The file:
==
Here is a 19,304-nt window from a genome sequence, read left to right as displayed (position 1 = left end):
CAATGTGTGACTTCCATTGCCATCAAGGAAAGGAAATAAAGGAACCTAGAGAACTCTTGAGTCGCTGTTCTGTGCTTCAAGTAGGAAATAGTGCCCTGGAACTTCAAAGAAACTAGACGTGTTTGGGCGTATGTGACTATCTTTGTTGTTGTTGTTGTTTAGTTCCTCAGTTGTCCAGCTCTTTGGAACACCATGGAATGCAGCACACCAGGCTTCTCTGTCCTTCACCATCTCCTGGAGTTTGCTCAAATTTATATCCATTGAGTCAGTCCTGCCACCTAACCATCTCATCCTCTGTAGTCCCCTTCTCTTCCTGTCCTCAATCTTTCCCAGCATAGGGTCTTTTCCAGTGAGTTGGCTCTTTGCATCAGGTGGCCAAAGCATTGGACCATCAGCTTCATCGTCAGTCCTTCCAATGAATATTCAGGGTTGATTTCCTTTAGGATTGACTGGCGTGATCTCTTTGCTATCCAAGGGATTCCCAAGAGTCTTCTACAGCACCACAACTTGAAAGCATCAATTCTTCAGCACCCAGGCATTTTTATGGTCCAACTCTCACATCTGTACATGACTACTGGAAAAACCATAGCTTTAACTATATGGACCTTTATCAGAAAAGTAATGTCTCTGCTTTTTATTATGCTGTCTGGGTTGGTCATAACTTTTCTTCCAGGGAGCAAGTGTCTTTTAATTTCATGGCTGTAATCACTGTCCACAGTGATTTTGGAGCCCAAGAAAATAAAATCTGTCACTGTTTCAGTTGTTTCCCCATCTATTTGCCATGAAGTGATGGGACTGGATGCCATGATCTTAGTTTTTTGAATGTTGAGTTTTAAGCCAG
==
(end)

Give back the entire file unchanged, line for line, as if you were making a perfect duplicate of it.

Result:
Here is a 19,304-nt window from a genome sequence, read left to right as displayed (position 1 = left end):
CAATGTGTGACTTCCATTGCCATCAAGGAAAGGAAATAAAGGAACCTAGAGAACTCTTGAGTCGCTGTTCTGTGCTTCAAGTAGGAAATAGTGCCCTGGAACTTCAAAGAAACTAGACGTGTTTGGGCGTATGTGACTATCTTTGTTGTTGTTGTTGTTTAGTTCCTCAGTTGTCCAGCTCTTTGGAACACCATGGAATGCAGCACACCAGGCTTCTCTGTCCTTCACCATCTCCTGGAGTTTGCTCAAATTTATATCCATTGAGTCAGTCCTGCCACCTAACCATCTCATCCTCTGTAGTCCCCTTCTCTTCCTGTCCTCAATCTTTCCCAGCATAGGGTCTTTTCCAGTGAGTTGGCTCTTTGCATCAGGTGGCCAAAGCATTGGACCATCAGCTTCATCGTCAGTCCTTCCAATGAATATTCAGGGTTGATTTCCTTTAGGATTGACTGGCGTGATCTCTTTGCTATCCAAGGGATTCCCAAGAGTCTTCTACAGCACCACAACTTGAAAGCATCAATTCTTCAGCACCCAGGCATTTTTATGGTCCAACTCTCACATCTGTACATGACTACTGGAAAAACCATAGCTTTAACTATATGGACCTTTATCAGAAAAGTAATGTCTCTGCTTTTTATTATGCTGTCTGGGTTGGTCATAACTTTTCTTCCAGGGAGCAAGTGTCTTTTAATTTCATGGCTGTAATCACTGTCCACAGTGATTTTGGAGCCCAAGAAAATAAAATCTGTCACTGTTTCAGTTGTTTCCCCATCTATTTGCCATGAAGTGATGGGACTGGATGCCATGATCTTAGTTTTTTGAATGTTGAGTTTTAAGCCAG